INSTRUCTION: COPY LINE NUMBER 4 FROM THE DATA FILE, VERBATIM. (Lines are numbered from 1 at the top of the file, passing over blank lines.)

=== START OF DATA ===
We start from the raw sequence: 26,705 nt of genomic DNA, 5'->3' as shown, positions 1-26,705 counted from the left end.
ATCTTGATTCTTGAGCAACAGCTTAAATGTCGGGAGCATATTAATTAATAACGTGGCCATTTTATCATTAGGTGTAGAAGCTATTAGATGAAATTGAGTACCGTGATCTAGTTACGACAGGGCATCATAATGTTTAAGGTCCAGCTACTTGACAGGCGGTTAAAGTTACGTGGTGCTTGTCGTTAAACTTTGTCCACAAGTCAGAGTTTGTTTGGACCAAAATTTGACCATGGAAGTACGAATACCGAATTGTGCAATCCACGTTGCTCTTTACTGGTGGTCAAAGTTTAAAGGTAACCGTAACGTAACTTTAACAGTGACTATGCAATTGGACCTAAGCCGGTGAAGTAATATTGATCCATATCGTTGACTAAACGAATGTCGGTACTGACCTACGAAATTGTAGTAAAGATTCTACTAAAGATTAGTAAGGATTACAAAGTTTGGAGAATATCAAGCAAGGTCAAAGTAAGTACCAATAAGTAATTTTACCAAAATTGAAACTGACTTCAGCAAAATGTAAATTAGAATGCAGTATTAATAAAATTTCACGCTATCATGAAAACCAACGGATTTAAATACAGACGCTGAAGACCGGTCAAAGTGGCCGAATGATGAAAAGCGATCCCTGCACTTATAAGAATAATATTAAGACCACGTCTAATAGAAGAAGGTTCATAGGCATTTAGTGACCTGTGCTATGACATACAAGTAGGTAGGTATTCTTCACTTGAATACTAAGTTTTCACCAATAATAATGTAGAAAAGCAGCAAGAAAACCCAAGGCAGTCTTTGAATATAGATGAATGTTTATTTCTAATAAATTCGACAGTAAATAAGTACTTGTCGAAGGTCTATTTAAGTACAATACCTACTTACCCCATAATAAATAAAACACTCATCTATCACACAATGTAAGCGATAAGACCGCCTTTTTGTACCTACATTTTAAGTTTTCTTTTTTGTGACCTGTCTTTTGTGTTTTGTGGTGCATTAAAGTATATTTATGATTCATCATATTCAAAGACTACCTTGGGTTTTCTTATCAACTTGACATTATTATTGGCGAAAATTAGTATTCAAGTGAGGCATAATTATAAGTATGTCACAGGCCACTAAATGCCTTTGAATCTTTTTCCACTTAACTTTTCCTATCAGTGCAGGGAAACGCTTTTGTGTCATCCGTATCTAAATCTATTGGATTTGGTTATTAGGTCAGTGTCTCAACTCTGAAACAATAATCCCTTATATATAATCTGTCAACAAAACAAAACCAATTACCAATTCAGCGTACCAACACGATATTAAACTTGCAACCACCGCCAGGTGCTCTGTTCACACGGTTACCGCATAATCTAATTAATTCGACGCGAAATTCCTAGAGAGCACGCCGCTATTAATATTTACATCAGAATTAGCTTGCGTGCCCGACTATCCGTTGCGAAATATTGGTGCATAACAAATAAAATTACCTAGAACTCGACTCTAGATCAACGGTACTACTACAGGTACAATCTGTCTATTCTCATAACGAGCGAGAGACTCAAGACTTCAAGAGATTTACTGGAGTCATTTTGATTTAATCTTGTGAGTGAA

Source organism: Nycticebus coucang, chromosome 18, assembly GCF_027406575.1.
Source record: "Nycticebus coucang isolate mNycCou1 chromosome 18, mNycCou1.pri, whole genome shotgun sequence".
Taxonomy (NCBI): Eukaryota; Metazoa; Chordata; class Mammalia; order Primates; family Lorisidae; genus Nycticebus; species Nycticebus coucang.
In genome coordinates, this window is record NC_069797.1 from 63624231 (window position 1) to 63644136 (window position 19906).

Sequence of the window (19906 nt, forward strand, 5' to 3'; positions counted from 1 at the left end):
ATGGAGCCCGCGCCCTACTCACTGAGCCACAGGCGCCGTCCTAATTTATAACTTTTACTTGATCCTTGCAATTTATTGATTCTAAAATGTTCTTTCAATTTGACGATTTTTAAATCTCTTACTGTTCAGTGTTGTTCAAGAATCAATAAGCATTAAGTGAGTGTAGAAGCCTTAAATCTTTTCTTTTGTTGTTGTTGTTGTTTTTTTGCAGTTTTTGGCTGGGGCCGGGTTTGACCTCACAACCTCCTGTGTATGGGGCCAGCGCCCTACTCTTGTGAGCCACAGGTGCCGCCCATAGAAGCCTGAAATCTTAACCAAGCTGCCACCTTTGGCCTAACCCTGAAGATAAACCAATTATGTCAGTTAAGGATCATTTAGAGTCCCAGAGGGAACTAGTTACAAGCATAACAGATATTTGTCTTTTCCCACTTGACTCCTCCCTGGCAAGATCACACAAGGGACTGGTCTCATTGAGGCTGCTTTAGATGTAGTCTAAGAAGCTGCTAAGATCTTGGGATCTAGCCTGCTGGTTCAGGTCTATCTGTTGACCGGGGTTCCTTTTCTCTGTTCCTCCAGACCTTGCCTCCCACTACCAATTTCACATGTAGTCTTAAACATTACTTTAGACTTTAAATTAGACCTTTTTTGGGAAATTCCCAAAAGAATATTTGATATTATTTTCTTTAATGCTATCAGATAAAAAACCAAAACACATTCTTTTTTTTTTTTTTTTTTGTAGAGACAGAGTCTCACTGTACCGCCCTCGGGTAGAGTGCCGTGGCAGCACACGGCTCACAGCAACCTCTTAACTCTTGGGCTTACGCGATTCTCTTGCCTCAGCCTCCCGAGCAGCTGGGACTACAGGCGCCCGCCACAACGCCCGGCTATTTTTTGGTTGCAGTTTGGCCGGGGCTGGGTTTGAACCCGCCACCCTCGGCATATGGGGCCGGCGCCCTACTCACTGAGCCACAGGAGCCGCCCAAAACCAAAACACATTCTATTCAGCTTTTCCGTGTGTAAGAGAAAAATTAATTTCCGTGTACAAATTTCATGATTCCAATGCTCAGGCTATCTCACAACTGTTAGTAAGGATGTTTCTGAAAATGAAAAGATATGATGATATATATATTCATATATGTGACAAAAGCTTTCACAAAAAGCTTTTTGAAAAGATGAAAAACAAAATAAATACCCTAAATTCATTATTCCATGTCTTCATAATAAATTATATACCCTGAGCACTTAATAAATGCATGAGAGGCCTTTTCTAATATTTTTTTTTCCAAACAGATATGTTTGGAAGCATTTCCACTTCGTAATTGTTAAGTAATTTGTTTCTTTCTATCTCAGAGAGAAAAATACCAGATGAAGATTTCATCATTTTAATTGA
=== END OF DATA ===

Source record: "Nycticebus coucang isolate mNycCou1 chromosome 18, mNycCou1.pri, whole genome shotgun sequence".